The last time I made something from the Middle East was for Kuwait, which was the last country I made before the first round of Covid-19 food shortages hit. It was also the last food country before I had my hell summer, so returning to the list of potential dishes for Oman was a bit weird. Also doesn’t help that, for this region, there are so many shared recipes which makes finding something unique but cookable is a bit difficult.
If you think of the shape of the Arabian peninsula as an axe-head, I have now made crossed off both of the nations that make the edge of the blade. When I cooked for Yemen I had real issues with making a specific part of the dish out of fenugreek, but at least I had nice bread. So, with Oman, I wanted to make sure that I did something a bit different… and did not require another attempt to make hulba.
A lot of the recipes you find for Oman are shared with Saudi Arabia, so finding a recipe online that comes from a book about Omani cooking was good enough for me. Sure, this is a dish that can also be found in other Middle Eastern countries like Bahrain – but I just hope to find something else for that.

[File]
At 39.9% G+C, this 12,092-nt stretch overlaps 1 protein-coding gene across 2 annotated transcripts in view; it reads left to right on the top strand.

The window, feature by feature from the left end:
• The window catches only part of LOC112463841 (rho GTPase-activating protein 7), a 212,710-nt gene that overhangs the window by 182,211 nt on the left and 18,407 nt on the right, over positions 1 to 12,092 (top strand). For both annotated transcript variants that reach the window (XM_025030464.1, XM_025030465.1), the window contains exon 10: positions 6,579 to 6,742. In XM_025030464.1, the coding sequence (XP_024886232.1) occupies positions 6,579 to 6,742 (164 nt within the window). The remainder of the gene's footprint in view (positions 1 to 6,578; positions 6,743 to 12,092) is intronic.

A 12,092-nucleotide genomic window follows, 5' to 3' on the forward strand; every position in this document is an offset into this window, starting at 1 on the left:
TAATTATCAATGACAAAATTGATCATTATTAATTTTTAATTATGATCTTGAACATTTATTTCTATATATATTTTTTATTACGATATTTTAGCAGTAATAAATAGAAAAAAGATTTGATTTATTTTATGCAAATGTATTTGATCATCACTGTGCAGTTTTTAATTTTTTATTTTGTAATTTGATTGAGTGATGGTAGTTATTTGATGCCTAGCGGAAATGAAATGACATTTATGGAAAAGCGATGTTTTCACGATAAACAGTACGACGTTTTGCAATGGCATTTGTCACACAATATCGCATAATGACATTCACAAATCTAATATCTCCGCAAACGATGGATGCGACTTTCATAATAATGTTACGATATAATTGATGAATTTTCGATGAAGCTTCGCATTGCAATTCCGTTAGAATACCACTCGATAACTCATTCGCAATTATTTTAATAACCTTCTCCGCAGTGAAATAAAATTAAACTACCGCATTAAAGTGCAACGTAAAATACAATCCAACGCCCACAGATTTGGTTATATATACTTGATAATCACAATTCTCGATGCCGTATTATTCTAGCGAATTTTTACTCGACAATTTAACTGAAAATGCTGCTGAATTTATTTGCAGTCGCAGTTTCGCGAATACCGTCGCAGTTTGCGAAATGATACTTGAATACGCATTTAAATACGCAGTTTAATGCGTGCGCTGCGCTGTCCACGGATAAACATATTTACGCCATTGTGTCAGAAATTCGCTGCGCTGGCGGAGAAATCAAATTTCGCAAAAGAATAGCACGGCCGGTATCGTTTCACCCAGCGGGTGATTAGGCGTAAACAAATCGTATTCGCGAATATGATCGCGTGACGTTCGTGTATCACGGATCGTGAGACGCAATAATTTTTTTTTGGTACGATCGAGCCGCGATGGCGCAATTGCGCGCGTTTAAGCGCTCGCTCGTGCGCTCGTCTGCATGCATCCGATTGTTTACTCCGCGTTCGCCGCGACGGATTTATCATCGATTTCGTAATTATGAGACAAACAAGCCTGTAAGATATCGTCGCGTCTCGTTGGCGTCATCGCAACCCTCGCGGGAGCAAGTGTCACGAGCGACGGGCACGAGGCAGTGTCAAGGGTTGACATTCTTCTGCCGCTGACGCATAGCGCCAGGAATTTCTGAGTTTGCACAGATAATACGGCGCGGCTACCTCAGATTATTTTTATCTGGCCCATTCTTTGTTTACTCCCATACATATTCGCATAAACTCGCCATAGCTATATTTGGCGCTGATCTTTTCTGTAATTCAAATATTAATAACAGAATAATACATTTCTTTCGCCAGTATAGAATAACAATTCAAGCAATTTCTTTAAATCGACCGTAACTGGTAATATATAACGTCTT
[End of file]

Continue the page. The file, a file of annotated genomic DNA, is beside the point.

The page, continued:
The recipe I used for this came from Saveur, which ended up being a bit incomplete so I had to make a guess about what was going to happen with the rest of the cardamom. I know that my picture does not look like the recipe and I put it down to two things.
Firstly, it’s way too red as the only plum tomatoes I could find came in a can and I realized half way through pouring in the can that I should not have included the extra juice. Then there is the fact that the rice wasn’t completely broken down when I served it – this came down to hunger in the end as after over two hours on the stove the rice still hadn’t properly disintegrated. It got to four in the afternoon and, with this meant to have been lunch, it just smelt too good to not eat.
Despite the inconsistencies, this was still a very comforting lunch to have. It worked for us on a cool December day in order to warm us up, but I can’t imagine that being as big a deal in a country where the lowest average temperature in a year is still above 17 degrees Celsius. Then again, I guess it’s all relative so when you are used to temperatures being in the 30s, a sudden drop to 18 would drive the need for porridge.
Next time on this list, I am going to be going back to Africa and finishing off the rather confusing (and hard to Google) Congolese area. Since I already tackled the national dish of the Republic of Congo when writing up the Democratic Republic of Congo, I’m going to see what else I can rustle up.